• Limit the police board’s jurisdiction to only serious allegations of police misconduct.
• Institute “education-based discipline” that experts believe helps teach officers how to make better decisions in the future.”
• Lengthening the disciplinary history of an officer that can be considered by the police board when doling out punishment from five years to 10 years.
Stephens told DNAinfo.com that he reviewed study documents and offered his input for the last time around June of 2013, and never heard a word about the findings again.
“I thought it got lost in bureaucracy of the city,” Stephens said.
As things turned out, the report was released just before Christmas in 2014 without any fanfare.
A copy of the findings is buried on the “safety programs and initiatives” page of the city’s website — a single sentence with a link.
At the time of the release, the Sun-Times was the only news outlet to report that the study was completed, in short story under the headline “Report: City cops should be fired if they engage in ‘code of silence.’ "
About a week before the study report was unceremoniously released, Emanuel’s Commission For A Safer Chicago released a “collaborative anti-violence report.”
That anti-violence report, which focused on youth violence, was long on proposals for expanding summer jobs, creating “peace rooms” in public schools and bolstering after-school and mentoring programs. It did not contain any police department reforms, particularly related to disciplining officers found guilty of engaging in misconduct. City attorney Patton worked on the report.
When the “Safer Chicago” report was released on Dec. 16, 2014, then-Supt. Garry McCarthy did not attend the news conference. Several city sources told DNAinfo.com Chicago he was upset because he had believed Patton was involved in blocking his effort to bring real reform to the department which turned it into “absolutely nothing … a bag of s---.”
Patton, a high-powered litigator who negotiated a $206 billion settlement with Big Tobacco before joining the Emanuel administration as corporation counsel, and McCarthy often clashed on police department policy arguments.
Their feud dates back to arguments about McCarthy's plans to handle protest marches during the 2012 NATO Summit held in Chicago, city sources said.
McCarthy had made it clear to the administration, police department and City Hall, sources said, that it was his opinion Patton was a “major roadblock” to winning the kind of reforms needed to fix the broken police disciplinary system.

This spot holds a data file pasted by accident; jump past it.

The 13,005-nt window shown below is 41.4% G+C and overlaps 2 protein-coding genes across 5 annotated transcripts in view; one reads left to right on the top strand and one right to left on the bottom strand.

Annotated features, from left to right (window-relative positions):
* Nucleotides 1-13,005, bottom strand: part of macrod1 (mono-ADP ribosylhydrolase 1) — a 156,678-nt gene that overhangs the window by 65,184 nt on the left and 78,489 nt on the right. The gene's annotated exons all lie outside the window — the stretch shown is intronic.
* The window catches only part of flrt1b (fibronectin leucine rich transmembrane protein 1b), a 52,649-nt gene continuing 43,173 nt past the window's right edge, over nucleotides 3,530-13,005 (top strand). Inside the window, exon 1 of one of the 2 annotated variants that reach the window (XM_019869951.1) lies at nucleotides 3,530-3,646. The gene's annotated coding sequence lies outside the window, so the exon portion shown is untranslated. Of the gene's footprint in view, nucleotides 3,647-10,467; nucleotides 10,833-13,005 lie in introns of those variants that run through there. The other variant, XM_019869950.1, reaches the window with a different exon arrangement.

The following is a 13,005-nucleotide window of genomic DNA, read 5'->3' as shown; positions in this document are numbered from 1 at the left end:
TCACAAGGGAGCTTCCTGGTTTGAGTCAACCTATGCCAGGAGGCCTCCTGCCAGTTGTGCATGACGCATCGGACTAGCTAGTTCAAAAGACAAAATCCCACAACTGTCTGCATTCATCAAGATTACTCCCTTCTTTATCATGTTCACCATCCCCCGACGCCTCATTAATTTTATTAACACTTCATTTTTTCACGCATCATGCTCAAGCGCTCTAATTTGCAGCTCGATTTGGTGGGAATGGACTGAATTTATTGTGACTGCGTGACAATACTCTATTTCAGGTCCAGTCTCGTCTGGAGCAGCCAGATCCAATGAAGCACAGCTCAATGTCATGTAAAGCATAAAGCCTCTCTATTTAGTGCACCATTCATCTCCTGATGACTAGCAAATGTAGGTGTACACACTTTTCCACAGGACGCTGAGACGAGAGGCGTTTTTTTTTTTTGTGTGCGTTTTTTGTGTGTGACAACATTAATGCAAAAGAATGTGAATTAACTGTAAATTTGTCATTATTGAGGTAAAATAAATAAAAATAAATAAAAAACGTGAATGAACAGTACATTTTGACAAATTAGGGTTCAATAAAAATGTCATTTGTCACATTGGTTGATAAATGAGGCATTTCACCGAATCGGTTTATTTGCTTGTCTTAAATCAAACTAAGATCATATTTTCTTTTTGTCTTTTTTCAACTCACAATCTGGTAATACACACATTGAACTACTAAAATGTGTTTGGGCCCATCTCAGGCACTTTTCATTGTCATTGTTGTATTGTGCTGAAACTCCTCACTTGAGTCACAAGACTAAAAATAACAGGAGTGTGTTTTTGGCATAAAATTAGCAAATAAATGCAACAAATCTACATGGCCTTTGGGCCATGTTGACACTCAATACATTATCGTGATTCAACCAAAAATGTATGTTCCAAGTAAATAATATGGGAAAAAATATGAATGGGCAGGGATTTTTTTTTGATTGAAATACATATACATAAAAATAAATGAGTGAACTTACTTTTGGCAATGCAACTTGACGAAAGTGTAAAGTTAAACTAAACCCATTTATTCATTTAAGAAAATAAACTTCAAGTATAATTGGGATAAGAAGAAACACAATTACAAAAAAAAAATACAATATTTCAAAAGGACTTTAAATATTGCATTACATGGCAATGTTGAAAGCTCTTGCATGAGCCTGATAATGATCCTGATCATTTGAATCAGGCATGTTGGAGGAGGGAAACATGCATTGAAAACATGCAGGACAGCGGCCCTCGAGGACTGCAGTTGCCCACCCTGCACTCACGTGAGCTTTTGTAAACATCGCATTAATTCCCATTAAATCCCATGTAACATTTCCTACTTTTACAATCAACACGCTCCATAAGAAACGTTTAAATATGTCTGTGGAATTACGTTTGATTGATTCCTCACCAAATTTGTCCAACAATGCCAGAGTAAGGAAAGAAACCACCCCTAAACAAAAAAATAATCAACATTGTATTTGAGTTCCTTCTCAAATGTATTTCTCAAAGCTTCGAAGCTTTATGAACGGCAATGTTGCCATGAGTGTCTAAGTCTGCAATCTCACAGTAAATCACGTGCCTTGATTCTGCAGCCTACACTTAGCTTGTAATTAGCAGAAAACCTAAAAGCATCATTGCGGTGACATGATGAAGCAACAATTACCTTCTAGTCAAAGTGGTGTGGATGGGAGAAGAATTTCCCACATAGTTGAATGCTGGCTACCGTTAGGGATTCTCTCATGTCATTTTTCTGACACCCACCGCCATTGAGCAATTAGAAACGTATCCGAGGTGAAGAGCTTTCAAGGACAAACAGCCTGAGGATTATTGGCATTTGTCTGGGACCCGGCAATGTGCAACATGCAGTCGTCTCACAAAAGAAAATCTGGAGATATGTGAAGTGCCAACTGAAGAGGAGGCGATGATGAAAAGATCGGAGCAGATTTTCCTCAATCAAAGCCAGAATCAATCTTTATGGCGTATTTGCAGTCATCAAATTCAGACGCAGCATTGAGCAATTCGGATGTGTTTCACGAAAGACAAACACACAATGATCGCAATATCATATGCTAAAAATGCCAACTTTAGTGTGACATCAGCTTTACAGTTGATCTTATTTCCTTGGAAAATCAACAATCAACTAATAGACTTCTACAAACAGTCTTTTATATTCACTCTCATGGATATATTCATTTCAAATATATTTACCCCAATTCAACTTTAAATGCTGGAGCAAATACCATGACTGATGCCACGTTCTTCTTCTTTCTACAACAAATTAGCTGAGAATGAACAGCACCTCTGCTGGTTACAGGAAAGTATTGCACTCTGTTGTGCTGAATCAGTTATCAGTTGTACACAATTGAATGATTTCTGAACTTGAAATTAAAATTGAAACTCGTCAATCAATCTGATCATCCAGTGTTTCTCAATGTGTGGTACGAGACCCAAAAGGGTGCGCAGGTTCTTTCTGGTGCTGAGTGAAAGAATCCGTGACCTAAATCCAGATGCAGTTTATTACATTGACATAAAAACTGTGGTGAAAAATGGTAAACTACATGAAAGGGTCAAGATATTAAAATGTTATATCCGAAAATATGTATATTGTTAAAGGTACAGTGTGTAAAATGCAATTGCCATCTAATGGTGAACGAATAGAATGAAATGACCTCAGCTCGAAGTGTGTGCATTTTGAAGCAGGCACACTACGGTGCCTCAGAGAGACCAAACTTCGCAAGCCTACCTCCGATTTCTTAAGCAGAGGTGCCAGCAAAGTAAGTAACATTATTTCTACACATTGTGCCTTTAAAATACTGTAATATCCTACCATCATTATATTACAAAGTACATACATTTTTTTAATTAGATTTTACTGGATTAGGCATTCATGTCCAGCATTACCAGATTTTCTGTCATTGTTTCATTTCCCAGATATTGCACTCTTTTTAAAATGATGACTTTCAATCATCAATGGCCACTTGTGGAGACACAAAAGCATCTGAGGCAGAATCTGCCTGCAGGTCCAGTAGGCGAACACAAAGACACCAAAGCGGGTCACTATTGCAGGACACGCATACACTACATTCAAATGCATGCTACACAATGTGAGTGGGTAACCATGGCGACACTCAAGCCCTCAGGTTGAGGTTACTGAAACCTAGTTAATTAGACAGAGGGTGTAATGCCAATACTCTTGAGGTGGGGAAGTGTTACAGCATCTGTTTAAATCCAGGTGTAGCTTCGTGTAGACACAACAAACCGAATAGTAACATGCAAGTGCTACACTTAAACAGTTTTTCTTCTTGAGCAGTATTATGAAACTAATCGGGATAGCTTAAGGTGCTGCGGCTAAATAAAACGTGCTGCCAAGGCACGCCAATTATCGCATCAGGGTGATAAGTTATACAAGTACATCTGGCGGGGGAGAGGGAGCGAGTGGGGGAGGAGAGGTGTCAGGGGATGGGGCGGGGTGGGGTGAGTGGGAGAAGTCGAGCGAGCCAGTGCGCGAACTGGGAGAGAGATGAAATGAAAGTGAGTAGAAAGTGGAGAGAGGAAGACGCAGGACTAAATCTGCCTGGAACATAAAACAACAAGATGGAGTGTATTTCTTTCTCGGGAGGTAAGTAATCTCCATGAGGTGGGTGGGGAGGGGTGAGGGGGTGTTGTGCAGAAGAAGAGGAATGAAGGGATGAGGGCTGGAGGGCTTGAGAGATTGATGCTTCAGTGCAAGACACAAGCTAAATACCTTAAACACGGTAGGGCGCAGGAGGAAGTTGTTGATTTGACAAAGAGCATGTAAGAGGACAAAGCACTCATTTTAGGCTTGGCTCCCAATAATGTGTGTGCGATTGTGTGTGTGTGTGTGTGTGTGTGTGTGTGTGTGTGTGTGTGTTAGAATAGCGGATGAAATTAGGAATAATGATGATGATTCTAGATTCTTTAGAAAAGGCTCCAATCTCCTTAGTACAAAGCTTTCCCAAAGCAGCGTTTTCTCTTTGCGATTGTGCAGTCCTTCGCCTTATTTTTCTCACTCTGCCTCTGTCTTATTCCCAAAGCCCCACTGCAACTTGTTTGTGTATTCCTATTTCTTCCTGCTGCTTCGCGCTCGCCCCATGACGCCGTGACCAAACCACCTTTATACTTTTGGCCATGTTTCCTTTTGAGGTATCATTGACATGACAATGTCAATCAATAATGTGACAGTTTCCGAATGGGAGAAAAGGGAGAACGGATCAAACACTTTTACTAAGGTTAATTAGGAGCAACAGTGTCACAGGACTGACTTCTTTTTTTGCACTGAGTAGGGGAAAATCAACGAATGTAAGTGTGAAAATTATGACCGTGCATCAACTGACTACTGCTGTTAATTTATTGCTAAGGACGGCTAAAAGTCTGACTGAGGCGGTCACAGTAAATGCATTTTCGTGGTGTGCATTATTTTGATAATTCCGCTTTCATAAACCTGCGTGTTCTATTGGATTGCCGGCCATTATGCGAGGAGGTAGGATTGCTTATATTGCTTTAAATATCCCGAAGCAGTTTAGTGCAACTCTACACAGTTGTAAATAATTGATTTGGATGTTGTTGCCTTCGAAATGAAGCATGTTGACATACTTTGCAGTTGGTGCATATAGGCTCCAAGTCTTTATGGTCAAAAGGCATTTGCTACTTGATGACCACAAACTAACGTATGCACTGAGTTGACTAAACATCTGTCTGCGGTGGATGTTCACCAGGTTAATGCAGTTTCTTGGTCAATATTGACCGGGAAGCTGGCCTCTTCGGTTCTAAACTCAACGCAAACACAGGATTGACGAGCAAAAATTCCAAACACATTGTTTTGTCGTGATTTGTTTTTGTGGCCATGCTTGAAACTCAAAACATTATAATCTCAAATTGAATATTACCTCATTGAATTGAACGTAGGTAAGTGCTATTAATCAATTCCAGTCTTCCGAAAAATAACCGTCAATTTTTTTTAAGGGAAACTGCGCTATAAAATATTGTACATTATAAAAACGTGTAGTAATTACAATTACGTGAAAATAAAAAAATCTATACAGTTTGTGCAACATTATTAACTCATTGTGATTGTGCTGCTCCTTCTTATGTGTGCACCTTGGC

“Garry would say he could tell [Patton] the sky was blue on a sunny day and he’d disagree,” a source said. “Patton gave him a lot of pushback on a lot of things.”
Both the police discipline study and the "Safer Chicago” commission's report were released about a month after the police union contract was ratified by the rank-and-file, a move that the Sun-Times declared guaranteed “pre-election labor peace” for Emanuel.
The mayor declared the new union contract a financial win for taxpayers but the deal did not include reforms to contract rules about releasing information about officers charged with misconduct or other reforms, according to published reports.
The A.T. Kearney report on the police disciplinary system, however, did state the city successfully amended police bargaining agreements to “limit and streamline the options for challenging a disciplinary recommendation.”
The Emanuel administration declined repeated requests to interview Patton and did not respond to additional requests to discuss the release of the A.T. Kearney police disciplinary report and why the mayor decided against following those recommendations.
Asked to comment for this story, McCarthy declined.
Following the release of the Laquan McDonald video, both Emanuel and McCarthy became the target of protesters, who have called for both of their resignations. Last week, Emanuel fired McCarthy saying the then-superintendent had become an “issue rather than dealing with the issue, and a distraction.”
On the same day, Emanuel appointed a “task force on police accountability” charged with making a “top-to-bottom” review of the police disciplinary system and ordered to report back to him by early spring.
When announcing the task force, the mayor didn’t mention the A.T. Kearney report, which took two years and covered how Chicago police brass, the police department’s bureau of internal affairs, IPRA and the police board operate.
The mayor’s press office did not respond to questions about why Emanuel appointed a task force to review the police disciplinary system that had been studied less than a year ago, but did issue the following statement.
"We appreciate the hard work by Ron Safer and the team of individuals he worked with on a review of the disciplinary system. Because of their work, a number of reforms were made to improve the measures by which we hold officers accountable. But it has become clear that there is more work to be done, and the Mayor looks forward to the recommendations of the Task Force."
On Wednesday, though, Emanuel will face the public again.
At a special City Council meeting, the mayor is expected to layout [sic] his plan for police reform in hopes of rebuilding trust in the police department.